3. Using the above, show that, for all |\psi\rangle of length 1, the vector M|\psi\rangle is of length 1 if and only if M is unitary.

2.14.8 Unknown phase

Consider the usual quantum interference circuit:

Suppose you can control the input of the circuit and measure the output, but you do not know the phase shift \varphi introduced by the phase gate. You prepare input |0\rangle and register output |1\rangle. What can you say about \varphi?

Now you are promised that \varphi is either 0 or \pi. You can run the circuit only once to find out which of the two phases was chosen. Is it possible to then always correctly guess whether \varphi was 0 or \pi?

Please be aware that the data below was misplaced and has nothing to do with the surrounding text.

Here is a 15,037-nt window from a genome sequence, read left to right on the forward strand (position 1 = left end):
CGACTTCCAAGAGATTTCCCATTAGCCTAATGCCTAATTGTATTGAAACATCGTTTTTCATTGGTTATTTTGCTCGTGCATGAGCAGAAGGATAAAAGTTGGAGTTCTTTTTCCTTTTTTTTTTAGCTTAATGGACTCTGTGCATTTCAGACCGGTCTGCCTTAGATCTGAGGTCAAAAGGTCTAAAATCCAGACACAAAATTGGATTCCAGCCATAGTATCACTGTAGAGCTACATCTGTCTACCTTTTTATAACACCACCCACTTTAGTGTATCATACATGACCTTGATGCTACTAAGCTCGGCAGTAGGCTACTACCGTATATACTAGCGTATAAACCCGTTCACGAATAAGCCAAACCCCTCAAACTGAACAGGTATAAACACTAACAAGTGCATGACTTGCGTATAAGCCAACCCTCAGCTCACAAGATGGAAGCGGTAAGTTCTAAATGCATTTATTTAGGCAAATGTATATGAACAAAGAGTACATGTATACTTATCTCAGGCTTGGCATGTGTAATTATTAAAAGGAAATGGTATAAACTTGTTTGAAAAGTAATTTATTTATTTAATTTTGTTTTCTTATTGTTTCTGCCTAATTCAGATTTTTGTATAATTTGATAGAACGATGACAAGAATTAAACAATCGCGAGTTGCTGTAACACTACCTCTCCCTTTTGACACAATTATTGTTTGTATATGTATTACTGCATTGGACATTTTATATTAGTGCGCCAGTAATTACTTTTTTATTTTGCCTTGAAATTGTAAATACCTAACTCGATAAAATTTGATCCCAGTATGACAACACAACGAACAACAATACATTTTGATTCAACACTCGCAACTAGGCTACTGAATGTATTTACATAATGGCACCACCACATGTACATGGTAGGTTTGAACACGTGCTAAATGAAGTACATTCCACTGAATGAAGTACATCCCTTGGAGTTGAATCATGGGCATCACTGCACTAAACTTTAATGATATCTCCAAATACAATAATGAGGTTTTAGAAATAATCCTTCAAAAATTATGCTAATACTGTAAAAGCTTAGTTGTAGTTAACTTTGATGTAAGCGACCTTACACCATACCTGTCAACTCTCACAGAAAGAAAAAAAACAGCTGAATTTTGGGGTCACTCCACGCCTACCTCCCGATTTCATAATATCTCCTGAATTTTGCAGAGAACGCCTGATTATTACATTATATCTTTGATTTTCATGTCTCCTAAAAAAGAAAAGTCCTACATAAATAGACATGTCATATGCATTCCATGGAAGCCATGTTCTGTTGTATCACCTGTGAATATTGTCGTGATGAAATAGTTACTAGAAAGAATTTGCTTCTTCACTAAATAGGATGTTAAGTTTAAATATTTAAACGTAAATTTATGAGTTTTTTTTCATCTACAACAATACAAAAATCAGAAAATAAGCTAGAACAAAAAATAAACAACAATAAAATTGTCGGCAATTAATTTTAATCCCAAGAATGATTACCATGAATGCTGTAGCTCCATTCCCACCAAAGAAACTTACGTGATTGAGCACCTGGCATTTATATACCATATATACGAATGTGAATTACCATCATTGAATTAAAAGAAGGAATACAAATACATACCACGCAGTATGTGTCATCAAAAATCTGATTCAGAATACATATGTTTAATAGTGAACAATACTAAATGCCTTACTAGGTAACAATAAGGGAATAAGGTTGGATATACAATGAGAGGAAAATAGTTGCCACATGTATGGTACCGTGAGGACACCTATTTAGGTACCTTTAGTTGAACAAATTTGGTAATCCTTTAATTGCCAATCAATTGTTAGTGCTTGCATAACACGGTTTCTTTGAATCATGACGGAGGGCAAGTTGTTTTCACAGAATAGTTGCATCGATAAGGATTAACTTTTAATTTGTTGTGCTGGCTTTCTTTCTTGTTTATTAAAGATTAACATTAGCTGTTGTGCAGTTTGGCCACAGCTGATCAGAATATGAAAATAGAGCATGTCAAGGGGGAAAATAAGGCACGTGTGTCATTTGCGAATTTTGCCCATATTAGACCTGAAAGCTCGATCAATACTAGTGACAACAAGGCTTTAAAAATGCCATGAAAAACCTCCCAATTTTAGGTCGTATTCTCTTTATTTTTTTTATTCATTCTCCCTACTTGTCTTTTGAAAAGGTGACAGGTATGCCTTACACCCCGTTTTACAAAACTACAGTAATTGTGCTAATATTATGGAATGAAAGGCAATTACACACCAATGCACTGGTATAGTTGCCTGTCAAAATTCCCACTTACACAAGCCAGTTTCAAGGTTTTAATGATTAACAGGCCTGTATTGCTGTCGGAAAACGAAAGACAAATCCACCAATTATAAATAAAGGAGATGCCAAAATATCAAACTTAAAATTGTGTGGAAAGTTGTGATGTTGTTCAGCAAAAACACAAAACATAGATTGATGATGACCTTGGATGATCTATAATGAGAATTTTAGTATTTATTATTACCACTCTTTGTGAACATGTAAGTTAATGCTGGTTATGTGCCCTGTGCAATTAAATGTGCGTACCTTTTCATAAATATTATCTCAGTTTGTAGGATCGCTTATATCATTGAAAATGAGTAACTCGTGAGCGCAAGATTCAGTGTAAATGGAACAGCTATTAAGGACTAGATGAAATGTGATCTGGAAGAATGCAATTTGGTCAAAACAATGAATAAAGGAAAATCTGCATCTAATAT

This problem forms the basis for a lot of material later on: most quantum algorithms build upon it. We will return to it again and again in Chapter 10.

2.14.9 One of the many cross-product identities

When working with three-dimensional geometry, the cross product of vectors is very useful, so here is an exercise to help you get used to working with it.

Let’s say we want to derive the identity65 (\vec{a}\cdot\vec{\sigma})(\vec{b}\cdot\vec{\sigma}) = (\vec{a}\cdot\vec{b})\mathbf{1}+ i(\vec{a}\times \vec{b})\cdot \vec{\sigma}.